Mattessich v. Weathersfield Twp.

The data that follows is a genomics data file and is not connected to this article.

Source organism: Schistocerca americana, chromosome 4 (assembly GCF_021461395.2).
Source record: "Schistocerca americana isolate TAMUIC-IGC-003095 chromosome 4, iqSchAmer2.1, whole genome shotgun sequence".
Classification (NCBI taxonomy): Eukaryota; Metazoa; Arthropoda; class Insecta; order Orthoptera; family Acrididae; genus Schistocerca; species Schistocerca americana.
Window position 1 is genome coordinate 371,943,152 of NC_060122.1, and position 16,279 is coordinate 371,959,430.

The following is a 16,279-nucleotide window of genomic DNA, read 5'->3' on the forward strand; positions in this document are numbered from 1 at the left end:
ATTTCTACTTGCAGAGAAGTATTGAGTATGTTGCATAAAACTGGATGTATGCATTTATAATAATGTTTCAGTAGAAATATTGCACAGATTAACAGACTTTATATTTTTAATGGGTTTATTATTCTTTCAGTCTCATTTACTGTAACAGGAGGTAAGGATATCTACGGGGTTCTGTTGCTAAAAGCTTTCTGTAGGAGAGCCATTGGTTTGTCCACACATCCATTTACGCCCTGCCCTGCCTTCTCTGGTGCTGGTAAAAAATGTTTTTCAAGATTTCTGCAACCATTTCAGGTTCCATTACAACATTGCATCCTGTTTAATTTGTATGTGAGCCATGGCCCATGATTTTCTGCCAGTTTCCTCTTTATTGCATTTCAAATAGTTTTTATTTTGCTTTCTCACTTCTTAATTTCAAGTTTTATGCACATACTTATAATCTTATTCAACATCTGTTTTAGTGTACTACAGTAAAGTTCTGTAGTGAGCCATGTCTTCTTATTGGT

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[Cite as Mattessich v. Weathersfield Twp., 2016-Ohio-458.] IN THE COURT OF APPEALS ELEVENTH APPELLATE DISTRICT TRUMBULL COUNTY, OHIO RICHARD MATTESSICH, Plaintiff-Appellant, : OPINION : CASE NO. 2015-T-0068 - vs - : WEATHERSFIELD TOWNSHIP, Defendant-Appellee. : : Civil Appeal from the Trumbull County Court of Common Pleas, Case No. 2014 CV 00233. Judgment: Affirmed. John F. Myers, 960 Wye Drive, Akron, OH 44303 (For Plaintiff-Appellant). Abraham Cantor, Johnnycake Commons, 9930 Johnnycake Ridge Road, #4-F, Concord, OH 44060, and Cherry Lynne Poteet, Daniel Daniluk, LLC, 1129 NilesCortland Road, S.E., Warren, OH 44484 (For Defendant-Appellee). DIANE V. GRENDELL, J. {¶1} Plaintiff-appellant, Richard Mattessich, appeals from the Judgment Entry of the Trumbull County Court of Common Pleas, granting summary judgment in favor of defendant-appellee, Weathersfield Township, and dismissing Mattessich’s Complaint. The issue to be decided by this court is whether summary judgment as to a claim of disability discrimination can be granted when the plaintiff fails to present evidence that the basis provided for his firing was false. For the following reasons, we affirm the decision of the lower court. {¶2} On February 3, 2014, Mattessich filed a Complaint in the Trumbull County Court of Common Pleas against Weathersfield Township.1 It alleged that Mattessich was unlawfully terminated by Weathersfield Township following seventeen years of service as a police officer. He asserted that he was disabled, was required to perform multiple fitness for duty examinations prior to returning to work from leave, and that, when he did return, he had to complete a “temporary schedule for evaluation” which was based on a perceived risk he presented due to his disabling condition. {¶3} Count One raised a violation of the Ohio Civil Rights Act, based upon the contention that Mattessich was fired due to discrimination because of his disability or a perceived disability. Count Two was for Defamation, Count Three raised a claim of “‘False Light’ Invasion of Privacy” for releasing private medical information, and Count Four was for Intentional Infliction of Emotional Distress. {¶4} Weathersfield Township filed its Answer on March 5, 2014. {¶5} Weathersfield Township filed a Motion for Summary Judgment on February 13, 2015. Regarding the disability claim, it argued that no discrimination occurred, as there was no evidence that Mattessich was fired due to a disability but, instead, the evidence showed that he was terminated based on his deception. In opposition, Mattessich argued that he established a prima facie case that Weathersfield Township regarded him as disabled, given its knowledge of his possible psychological problems. {¶6} The following facts regarding the events leading to Mattessich’s termination were adduced through testimony presented at a December 20, 2011 1. This was a refiling of a prior case, Case No. 2012 CV 1049. 2 hearing before the Weathersfield Township Board of Trustees and depositions taken in the present matter and filed with the summary judgment motions: {¶7} Mattessich was an officer with the Weathersfield Township Police Department since 1994. On the night shift beginning December 12, 2010, an incident allegedly occurred between Mattessich and another officer, George Antonell. According to Captain Michael Naples, Mattessich, the officer in charge that night, informed him that Antonell had been late to work, failed to attend roll call, and had an “attitude” regarding the issue. {¶8} Both Antonell and Mattessich interviewed for a sergeant’s position the following day. According to Captain Naples and Chief Joseph Consiglio, when confronted with these allegations, Antonell denied them, stating that he had not been late to work and did not see Mattessich that night. Officer Antonell testified that he arrived on time, at approximately 11:00 p.m. on December 12, waited 10-15 minutes for “roll call”, which did not occur, and left when Mattessich had not yet arrived. At the hearing, Antonell testified that he did not see, speak to, or have a confrontation with Mattessich on that evening, nor was he insubordinate. Antonell stated in his deposition that he was sure they had some contact during the shift, although he did not elaborate on this point. Mattessich testified that he did interact with Antonell on that shift, when they briefly discussed a traffic matter. {¶9} Regarding this incident, Mattessich testified that he had arrived at the station around 11:30 p.m., after Antonell had left, because of several duties he had to complete. According to Mattessich, he did not tell Captain Naples that Antonell was late but only that he had not been there for roll call. On a prior date, Mattessich had told Chief Consiglio that Antonell was sometimes late and that, when Mattessich discussed 3 this matter with Antonell directly, he stated he did not have a policy and procedure manual. Mattessich believed there had merely been a misunderstanding as to his comments. {¶10} Captain Naples investigated the incident by viewing records and video, which showed Antonell arriving in the squad room at 11:02 p.m. and Mattessich at approximately 11:32 p.m. There was no video of any interaction between Antonell and Mattessich. {¶11} Captain Naples prepared a memorandum to Chief Consiglio describing his findings and conclusion that Mattessich had been untruthful about the incident. According to the memorandum, Mattessich denied speaking with Antonell but also described confronting him. Captain Naples clarified that Mattessich had told him he talked to Antonell after Antonell arrived late for roll call and did not speak to him the rest of the shift. {¶12} Chief Consiglio noted that he had received a phone call on December 13, 2010, from Mattessich, who was upset that Antonell, a probationary officer, was being permitted to interview for sergeant. When the matter with Antonell was discussed with Mattessich, he stated that there was a misunderstanding and agreed that “Officer Antonell got in his head about [the] promotion.” Based on the foregoing facts, both Captain Naples and Chief Consiglio believed the conversation where Antonell expressed an attitude toward Mattessich never occurred and Mattessich had lied. {¶13} Due to this incident, Chief Consiglio considered recommending the termination of Mattessich but chose not to based on his years of service and work performance. Chief Consiglio wanted to give him a second chance. 4 {¶14} As a result, Mattessich was suspended for 30 days. He filed a grievance contesting the suspension, and the matter was resolved by a written agreement. Mattessich testified that he was told three officers were going to make statements against him, which led to him entering into the agreement. {¶15} The agreement stated that there was no admission of guilt by either party and that the disciplinary suspension would terminate on February 24, 2011. It also included a clause requiring Mattessich to have a psychological evaluation. In the evaluation, Dr. Michael Heilman determined that Mattessich lacked the “cognitive ability and emotional stability” to function as a police officer at that time. Mattessich subsequently went on sick leave until September 2011. Several individuals, including Chief Consiglio, testified that there was no requirement that Mattessich complete counseling while on leave, although Dr. Heilman recommended it. {¶16} Regarding his mental health status, in 2011, Mattessich saw Dr. William Diorio for depression. His general physician, Dr. Cayovec, prescribed him medication for depression. Mattessich believed the depression affected his job at the time it began, around December 2010. {¶17} On September 6, 2011, Dr. Heilman found Mattessich fit to return to duty. Following testing with other doctors required by the department, Mattessich returned to duty on September 19, 2011. {¶18} According to Mattessich, when he returned to work in September 2011, he was fine. Upon beginning work again, some of his duties had been changed or removed and his police car had been replaced. He also believed he was scheduled to “odd” shifts that were not like other officers’. 5 {¶19} Captain Naples testified that he was not told why Mattessich was on medical leave. When Mattessich returned to duty, Captain Naples had concerns that he was “a little hesitant, timid, or lacked some confidence.” Chief Consiglio was worried about how Mattessich would adjust to coming back to work. Officer Kris Hodge believed that Mattessich seemed timid and lacked confidence. When Hodge went on a call with Mattessich, he was “dazed” and “wasn’t with it.” {¶20} These circumstances led to a meeting on September 27, 2011, with Chief Consiglio, Captain Naples, Officer Hodge, the director of the Weathersfield Police Department’s branch of Ohio Patrolmen’s Benevolent Association (OPBA) and Mattessich’s “representative,” Cindy Smith, a secretary/clerk for the police department, and Mattessich. According to Hodge, Chief Consiglio explained that he had concerns about Mattessich’s behavior on certain calls, since he was “nervous, [and] afraid to * * * get involved,” as well as “his overall safety for him and the other officers.” Hodge, Captain Naples, and Chief Consiglio all presented similar testimony that, at that meeting, when asked whether he had gone to counseling while off of work, Mattessich stated that he did not. {¶21} Chief Consiglio testified that, following the meeting where counseling was discussed, Mattessich went back to work, performed his responsibilities, and Chief Consiglio “felt confident in him having the ability to do the job.” Mattessich had returned to his midnight shift because Chief Consiglio “felt he was ready to go.” {¶22} Another meeting was held on October 31, 2011, at which an e-mail was discussed, sent from Jeff Perry, Mattessich’s OPBA Business Agent, to Chief Consiglio, in which he stated that Mattessich provided him with proof that he went to counseling while he was on sick leave. Chief Consiglio and Captain Naples explained that 6 Mattessich admitted to lying in the prior meeting about not attending counseling, stating when questioned, “I lied to you.” {¶23} According to the Weathersfield Township Administrator David Pugh’s deposition testimony, a disciplinary meeting was held on November 8, 2011, with Chief Consiglio and others in attendance, after which it was recommended that Mattessich be terminated. Minutes of this meeting were taken, which noted that Mattessich had depression and had been on sick leave. The notes stated that the Chief had explained that Mattessich had been “shaking on calls,” stepped back, failed to take the lead, and his work had been substandard. He also noted that police officers who had lied were dismissed in the past. Fire Chief Randy Pugh mentioned that Mattessich could resign and file for disability and that he “should have filed for disability.” Throughout the meeting minutes, concerns were expressed about the inability to trust an officer who is dishonest. {¶24} On November 21, 2011, a “pre-termination” meeting was held with Chief Consiglio, Captain Naples, Hodge, Perry, Mattessich, Antonell, and Pugh. Pugh testified that, at that meeting, Mattessich admitted lying to Chief Consiglio about the counseling issue. Antonell confirmed this admission occurred. After that meeting a recommendation was made to the Board of Trustees to terminate his employment. {¶25} Chief Consiglio recommended Mattessich’s termination based on him “not telling the truth a couple of times,” since he was concerned about Mattessich’s honesty and integrity in performing his duties. He would not tolerate having a dishonest officer on the police force. Captain Naples also testified that trust is important with police officers, given their interactions with the public, the court system, and others within the department. Prior to these incidents, Mattessich’s performance had been “satisfactory.” 7 While there were concerns with his performance when he returned, Chief Consiglio wanted to give Mattessich an opportunity to prove that he was capable of doing the job, but when Mattessich lied, he decided termination was necessary. {¶26} When asked at the Board of Trustees hearing if he admitted to lying at the November meeting, Mattessich testified “I’d say yes.” He later stated, however, that he did not lie and that he said “it was none of your business.” He also explained that he did not lie “completely,” since he was referring to the psychologist that the police department had sent him to, Dr. Heilman, whom he did not see during the period in question. He did go to counseling with his wife, but he did not believe that he needed to divulge that information since it was separate from the issue of whether he was seeing a counselor for work purposes. Mattessich testified that, at the meeting where counseling was discussed, he stated that he was being counseled by his personal physician, Dr. Cayovec. {¶27} Jeffrey Perry, a business agent for the OPBA, represented Mattessich during the disciplinary proceedings in this matter. During the course of the investigation/proceedings against Mattessich, he agreed to take a lie detector test. Pursuant to Perry’s memory of the results, the polygraph examiner concluded that there were indications of Mattessich being deceitful with some of his answers. Mattessich denied that this was the case. {¶28} On December 20, 2011, a hearing was held before the Weathersfield Township Board of Trustees, at which testimony was presented pursuant to the grievance procedure in the collective bargaining agreement and pursuant to R.C. 505.492. The hearing related to the allegations and testimony outlined above. At the beginning of the hearing, Mattessich requested that it be public. Following the hearing, 8 the Board of Trustees voted to remove Mattessich and found that he committed misfeasance, malfeasance, misconduct in office, nonfeasance, and failure to obey orders. {¶29} On June 1, 2015, the trial court granted Weathersfield Township’s Motion for Summary Judgment as to all claims. In pertinent part, the court found that evidence showing Mattessich had a disability was “scant.” It held that Mattessich “cannot show that the reason given for his termination from employment—his dishonesty—was false. Nor can [he] show that the dishonesty was not the actual motivation for the termination or that his dishonesty was insufficient to warrant the termination.” He was unable to establish pretext, especially given that the testimony showed that honesty is “a crucial attribute of a police officer.” {¶30} Mattessich timely appeals and raises the following assignments of error: {¶31} “[1.] The trial court erred in finding that Appellant failed to demonstrate a prima facie case that he was regarded as disabled by Appellee. {¶32} “[2.] The trial court erred in finding that Appellant had not demonstrated by a preponderance of the evidence that Appellee’s stated reasons for termination were pretextual.” {¶33} Pursuant to Civil Rule 56(C), summary judgment is proper when (1) the evidence shows “that there is no genuine issue as to any material fact” to be litigated, (2) “the moving party is entitled to judgment as a matter of law,” and (3) “it appears from the evidence * * * that reasonable minds can come to but one conclusion and that conclusion is adverse to the party against whom the motion for summary judgment is made, that party being entitled to have the evidence * * * construed most strongly in the party’s favor.” 9 {¶34} A trial court’s decision to grant summary judgment is reviewed by an appellate court under a de novo standard of review. Grafton v. Ohio Edison Co., 77 Ohio St.3d 102, 105, 671 N.E.2d 241 (1996). “A de novo review requires the appellate court to conduct an independent review of the evidence before the trial court without deference to the trial court’s decision.” (Citation omitted.) Peer v. Sayers, 11th Dist. Trumbull No. 2011-T-0014, 2011-Ohio-5439, ¶ 27. {¶35} In the present matter, Mattessich appeals the grant of summary judgment in favor of Weathersfield Township only as it relates to the disability discrimination claim (Count One), based on his depression. {¶36} Pursuant to R.C. 4112.02(A), it is an “unlawful discriminatory practice” for an employer “because of the * * * disability * * * of any person, to discharge without just cause * * * or otherwise to discriminate against that person with respect to hire, tenure, terms, conditions, or privileges of employment.” The term “disability” is defined as “a physical or mental impairment that substantially limits one or more major life activities, including the functions of caring for one’s self, performing manual tasks, walking, seeing, hearing, speaking, breathing, learning, and working; a record of a physical or mental impairment; or being regarded as having a physical or mental impairment.” R.C. 4112.01(A)(13). A person is protected under the disability discrimination laws, even if he or she is not disabled, if the employer regards the person as being disabled. Columbus Civ. Serv. Comm. v. McGlone, 82 Ohio St.3d 569, 572, 697 N.E.2d 204 (1998). {¶37} Since Ohio’s disability discrimination statute is similar to the federal Americans with Disabilities Act, Ohio courts have considered federal cases for guidance 10 in interpreting the Ohio statute. Id. at 573; Barreca v. Travco Behavioral Health, Inc., 11th Dist. Trumbull No. 2013-T-0116, 2014-Ohio-3280, ¶ 19. {¶38} “To establish a prima facie case of disability discrimination, the person seeking relief must demonstrate (1) that he or she was disabled, (2) that an adverse employment action was taken by an employer, at least in part, because the individual was disabled, and (3) that the person, though disabled, can safely and substantially perform the essential function of the job in question.” Hammercheck v. Coldwell Banker First Place Real Estate, 11th Dist. Trumbull No. 2007-T-0024, 2007-Ohio-7127, ¶ 22; Hazlett v. Martin Chevrolet, Inc., 25 Ohio St.3d 279, 281, 496 N.E.2d 478 (1986). {¶39} Once the plaintiff establishes a prima facie case of disability discrimination, the burden shifts to the employer to set forth some “legitimate, nondiscriminatory reason” for the employee’s discharge. Plumbers & Steamfitters Joint Apprenticeship Commt. v. Ohio Civ. Rights. Comm., 66 Ohio St.2d 192, 197, 421 N.E.2d 128 (1981). “Legitimate, nondiscriminatory reasons for the action taken by the employer may include, but are not limited to, insubordination on the part of the employee claiming discrimination, or the inability of the employee or prospective employee to safely and substantially perform, with reasonable accommodations, the essential functions of the job in question.” Hood v. Diamond Prods., 74 Ohio St.3d 298, 302, 658 N.E.2d 738 (1996). “[I]f the employer establishes a nondiscriminatory reason for the action taken, then the employee or prospective employee must demonstrate that the employer[’]s stated reason was a pretext for impermissible discrimination.” Id. {¶40} To establish pretext for a claim under the Civil Rights Act, “a plaintiff must demonstrate that the proffered reason (1) has no basis in fact, (2) did not actually motivate the employer’s challenged conduct, or (3) was insufficient to warrant the 11 challenged conduct.” (Citation omitted.) Cavins v. S&B Health Care, Inc., 2nd Dist. Montgomery No. 26615, 2015-Ohio-4119, ¶ 92; Dews v. A.B. Dick Co., 231 F.3d 1016, 1021 (6th Cir.2000). “[T]he plaintiff must produce sufficient evidence from which the trier of fact could reasonably reject the employer’s explanation and infer that the employer intentionally discriminated against him.” Knepper v. Ohio State Univ., 10th Dist. Franklin No. 10AP-1155, 2011-Ohio-6054, ¶ 12; Johnson v. Kroger Co., 319 F.3d 858, 866 (6th Cir.2003). “A reason cannot be proved to be a pretext for discrimination unless it is shown both that the reason was false, and that discrimination was the real reason.” Knepper at ¶ 12; St. Mary’s Honor Ctr. v. Hicks, 509 U.S. 502, 515, 113 S.Ct. 2742, 125 L.Ed.2d 407 (1993). {¶41} We will first address Mattessich’s second assignment of error, as it is dispositive of the appeal. In his second assignment of error, Mattessich argues that he demonstrated that the firing was pretextual adequately to survive summary judgment. {¶42} In response to Mattessich’s claim of discrimination, Weathersfield Township provided testimony from multiple individuals that Mattessich was fired for lying to his superiors, including the Police Chief and the Captain. Under these circumstances, it was then incumbent upon Mattessich to demonstrate that this reason was a pretext for the actual basis for his discriminatory firing, a perceived disability related to his depression. {¶43} While there was testimony presented regarding Mattessich’s history and issues related to his depression, this was generally given to provide background into the basis of the lie he told related to the counseling, not as a basis for his firing. Chief Consiglio stated that he wanted to work with Mattessich, who had demonstrated he was capable of returning to work. While there was a meeting shortly after Mattessich came 12 back from leave to discuss his performance, Chief Consiglio subsequently returned him to his midnight shift and believed all issues were resolved. This occurred prior to the discovery that Mattessich had lied about the counseling issue. Mattessich points to no testimony or evidence that contradicted the explanation that the firing was based solely on the incident of lying, especially when considering the prior incident of lying for which he had been suspended. {¶44} It is also not clear that the statements about Mattessich’s performance when he returned from leave, i.e., that he was hesitant or lacked confidence, had any relationship with the asserted disability of depression. It is not unreasonable that, after an extended leave, the police department was concerned about ensuring Mattessich was able to perform his job properly. There is again no evidence that his job performance or disability was the reason he was terminated. {¶45} As noted above, in order to advance a valid claim that the firing was pretextual, Mattessich was required to demonstrate that the reason for his firing, the lie or lies he told, was false. He fails to do so when he can point to no evidence contradicting the testimony of various officers that he was fired solely for this reason. See Noday v. Mahoning Cty. Sheriff’s Dept., 7th Dist. Mahoning No. 03-MA-203, 2005Ohio-4682, ¶ 47 (in a discrimination case under R.C. 4112.02(A), where sexist statements were made by the sheriff toward the employee, it did not rebut the showing of why the employer’s discipline was handled in the manner that it was, which was unrelated to a discriminatory purpose). More importantly, Mattessich himself admitted in his own testimony before the Board of Trustees that he had lied, and other witnesses testified that they had heard him admitting to lying during a past meeting. While he now argues that he had disclosed counseling from his primary care physician when he was 13 questioned about counseling, there is repeated testimony from other individuals and Mattessich himself that he did lie. Mattessich essentially asks us to find an issue of material fact exists when he has already admitted, under oath, that he lied. {¶46} Further, multiple witnesses, including Chief Consiglio, provided testimony establishing why lying would provide grounds for termination. They explained the consequences of being untruthful, including a lack of trust from the community and possible issues with officer testimony in a defendant’s trial. This further bolstered the truthfulness of the basis for Mattessich’s termination. {¶47} The mere fact that individuals within the police department knew of Mattessich’s problems with depression does not mean that pretext exists, since it does not establish that Mattessich was fired because of that disability or that the reason for firing him was false. Ceglia v. Youngstown State Univ., 2015-Ohio-2125, 38 N.E.3d 1222, ¶ 51 (10th Dist.) (the fact that an employee’s health was discussed on several occasions was not enough to establish that he was fired on that basis). A conclusion that Mattessich was fired based on his disability would require making an assumption that is not supported by the evidence in the record. Morrissette v. DFS Servs., LLC, 10th Dist. Franklin No. 12AP-611, 2013-Ohio-4336, ¶ 41 (summary judgment is proper where a plaintiff failed to present evidence of pretext beyond allegations and conclusory statements, given the lack of a link between allegedly inappropriate questions asked and evidence that the employee was fired discriminatorily). {¶48} Further, the “honest belief” rule applied in federal courts has also been applied in Ohio. An employer’s “honest belief” precludes a finding of pretext “if the employer honestly, but mistakenly, believes in the proffered reason given for the * * * decision at issue * * *.” (Citations omitted.) Ceglia at ¶ 45; Smith v. Chrysler Corp., 155 14 F.3d 799, 806 (6th Cir.1998). “The key inquiry in assessing whether an employer holds such an honest belief is ‘whether the employer made a reasonably informed and considered decision before taking’ the complained-of action.” Michael v. Caterpillar Fin. Servs. Corp., 496 F.3d 584, 598-99 (6th Cir.2007), citing Smith at 807. {¶49} Even if the Board of Trustees was mistaken in believing that lying was the actual cause for the recommendation to fire Mattessich, all of the evidence presented to the Board established this was the basis. It held a hearing, allowed Mattessich to present his case, considered the results of the police department investigation of the lying incidents, and reviewed related exhibits. It made a reasonably informed decision in terminating Mattessich’s employment. King v. Jewish Home, 178 Ohio App.3d 387, 2008-Ohio-4724, 898 N.E.2d 56, ¶ 12 (1st Dist.) (“The relevant inquiry is whether, after construing the evidence most strongly in [the nonmoving party’s] favor, reasonable minds could have only concluded that” the employer believed that the employee lied. When an investigation and evidence before the employer showed that the lie occurred and no evidence disproved this, there was not sufficient evidence to create a question of fact regarding the employer’s “honest belief.”). {¶50} While Mattessich notes that “a perception that [he] was disabled permeated the Disciplinary Committee meeting which led to the decision to terminate him,” Mattessich was terminated by the Board of Trustees following its hearing and consideration of the matter. While there were apparently statements at that Disciplinary Committee meeting about whether he should be on disability retirement, this evidence was not presented to the Board of Trustees in its hearing through an exhibit or otherwise. Regardless, the statements in the committee meeting, that Mattessich could or should have filed for disability, made by the Fire Chief, and Chief Consiglio’s 15 response that “we opened the door for that,” are not indicative of any belief that Mattessich should be fired for his depression. As noted above, the main discussion at that meeting related to the untrustworthiness of Mattessich and the danger of having untrustworthy officers on the police force. {¶51} Based on the foregoing, we find that Mattessich failed to demonstrate pretext sufficient to survive summary judgment. {¶52} The second assignment of error is without merit. {¶53} In his first assignment of error, Mattessich argues that the trial court erred in finding that he failed to demonstrate a prima facie case that he was regarded as disabled by Weathersfield Township. Since Mattessich failed to present evidence to disprove Weathersfield Township’s legitimate basis for firing him, whether he was disabled or perceived to be disabled is irrelevant and this assignment of error is moot. {¶54} The first assignment of error is without merit. {¶55} For the foregoing reasons, the Judgment Entry of the Trumbull County Court of Common Pleas, granting summary judgment in favor of Weathersfield Township and dismissing Mattessich’s Complaint, is affirmed. against appellant. CYNTHIA WESTCOTT RICE, P.J., concurs, COLLEEN MARY O’TOOLE, J., dissents with a Dissenting Opinion. ______________________________________ COLLEEN MARY O’TOOLE, J., dissents with a Dissenting Opinion. 16 Costs to be taxed {¶56} The majority finds the trial court properly granted summary judgment in favor of Weathersfield Township. For the reasons that follow, I disagree. {¶57} “Summary judgment is a procedural tool that terminates litigation and thus should be entered with circumspection. Davis v. Loopco Industries, Inc., 66 Ohio St.3d 64, 66 * * * (1993). Summary judgment is proper where (1) there is no genuine issue of material fact remaining to be litigated; (2) the movant is entitled to judgment as a matter of law; and (3) it appears from the evidence that reasonable minds can come to but one conclusion, and, viewing the evidence in the non-moving party’s favor, that conclusion favors the movant. See, e.g., Civ.R. 56(C). {¶58} “When considering a motion for summary judgment, the trial court may not weigh the evidence or select among reasonable inferences. Dupler v. Mansfield Journal Co., 64 Ohio St.2d 116, 121 * * * (1980). Rather, all doubts and questions must be resolved in the non-moving party’s favor. Murphy v. Reynoldsburg, 65 Ohio St.3d 356, 359 * * * (1992). Hence, a trial court is required to overrule a motion for summary judgment where conflicting evidence exists and alternative reasonable inferences can be drawn. Pierson v. Norfork Southern Corp., 11th Dist. No. 2002-A-0061, 2003-Ohio6682, ¶36. In short, the central issue on summary judgment is, ‘whether the evidence presents sufficient disagreement to require submission to a jury or whether it is so onesided that one party must prevail as a matter of law.’ Anderson v. Liberty Lobby, Inc., 477 U.S. 242, 251-252 * * * (1986). On appeal, we review a trial court’s entry of summary judgment de novo. Grafton v. Ohio Edison Co., 77 Ohio St.3d 102, 105 * * * (1996).” Meloy v. Circle K Store, 11th Dist. Portage No. 2012-P-0158, 2013-Ohio-2837, ¶5-6. (Parallel citations omitted.) 17 {¶59} In this appeal, appellant presents two assignments of error. However, the majority, in affirming the trial court’s judgment, only addresses the second assignment of error indicating it is dispositive of the appeal. As I believe this matter should be reversed and remanded, I will address both assignments. {¶60} In his first assignment of error, appellant argues the trial court erred in finding that he failed to demonstrate a prima facie case that he was regarded as disabled by his employer, Weathersfield Township. {¶61} To state a prima facie claim of employment discrimination on the basis of disability/handicap under R.C. 4112.02(A), the party seeking relief must establish: “‘(* * *) (1) That he or she was handicapped; (2) that an adverse employment action was taken by an employer, at least in part, because the individual was handicapped, and (3) that the person, though handicapped, can safely and substantially perform the essential functions of the job in question. (***)” House v. Kirtland Capital Partners, 158 Ohio App.3d 68, 75, 2004-Ohio-3688 (11th Dist.2004), quoting Columbus Civ. Serv. Comm. v. McGlone, 82 Ohio St.3d 569, 571 (1998), citing Hazlett v. Martin Chevrolet, Inc., 25 Ohio St.3d 279, 281 (1986). {¶62} Ohio Adm. Code 4112-5-02(H) states: “‘Disabled person’ includes any person who presently has a disability as defined by division (A)(13) of section 4112.01 of the Revised Code or any person who has had a disability as defined by division (A)(13) of section 4112.01 of the Revised Code, who no longer has any functional limitation, but who is treated by a respondent as having such a disability, or any person who is regarded as disabled by a respondent.” {¶63} Based on the record before this court, I disagree with the trial court’s opinion that the evidence that appellant actually suffers from a disability is “scant.” 18 Appellant need not show that he is actually disabled but rather that Weathersfield Township regarded him as disabled. See Ohio Adm. Code 4112-5-02(H). There is competent and credible evidence that Weathersfield Township did regard appellant as disabled and not able to perform his job duties after he returned from medical leave. {¶64} Specifically, appellant was off on medical leave due to depression following his 30-day suspension. The record demonstrates that Weathersfield Township authorities saw and/or knew of the psychological report which determined appellant’s lack of cognitive ability and emotional stability to function effectively in his capacity as a police officer. In addition, when appellant returned to work, the Police Chief, the Captain, and appellant’s fellow officers had concerns about his ability to perform his duties, due to his emotional instability, and expressed their concerns. Also, the Police Chief felt appellant needed ongoing counseling. {¶65} Based on the foregoing, there was sufficient evidence to establish a prima facie case that Weathersfield Township regarded appellant as disabled. {¶66} This writer finds merit in appellant’s first assignment of error. {¶67} In his second assignment of error, appellant contends the trial court erred in finding that he had not demonstrated by a preponderance of the evidence that Weathersfield Township’s stated reasons for termination were pretextual. {¶68} Once a prima facie case of disability discrimination is established, “[t]he burden of proof then shifts to the employer to articulate a legitimate, nondiscriminatory reason for the plaintiff’s discharge. * * * Once established, the burden shifts back to the plaintiff to prove that the employer’s articulated nondiscriminatory reason for its action was merely pretext for unlawful discrimination.” (Citations omitted.) Egli v. Congress 19 Lake Club, 5th Dist. Stark No. 2009CA00216, 2010-Ohio-2444, ¶39 (O’Toole, J., sitting by assignment). {¶69} Weathersfield Township terminated appellant for two alleged incidents of dishonesty. However, appellant has denied he was dishonest. In addition, the record reveals genuine issues of fact regarding the dishonesty allegations. Appellant has established that he informed Weathersfield Township he sought counseling from his primary care physician, Dr. Cayavec. Appellant did not seek counseling from Dr. Heilman because Dr. Heilman had indicated he would report appellant’s statements back to Weathersfield Township. The Police Chief did not accept appellant’s explanation. Appellant was forced to give in with the Chief’s demands. This writer stresses that this does not amount to dishonesty on behalf of appellant. {¶70} Further, with respect to the Antonell incident, there was no admission of liability and no formal finding that appellant lied to the Police Chief and the Captain. Instead, appellant disputes it. Nevertheless, the trial court disregarded and impermissibly weighed these material facts. {¶71} Appellant has provided evidence which could lead a reasonable trier of fact to determine that Weathersfield Township’s stated reason for terminating him was in fact false. The trial court erred in finding that appellant could not establish pretext as there are genuine issues of fact as to whether the reason for his termination was credible or worthy of belief. The facts presented do not support that Weathersfield Township held an honest belief that the reason for appellant’s termination was a lack of veracity. Rather, a rational trier of fact could conclude that Weathersfield Township’s true motivation for terminating appellant was Weathersfield Township’s regarding him as disabled. 20 {¶72} This writer also finds merit in appellant’s second assignment of error. {¶73} Accordingly, because I believe the trial court erred in granting summary judgment in favor of Weathersfield Township, I respectfully dissent. 21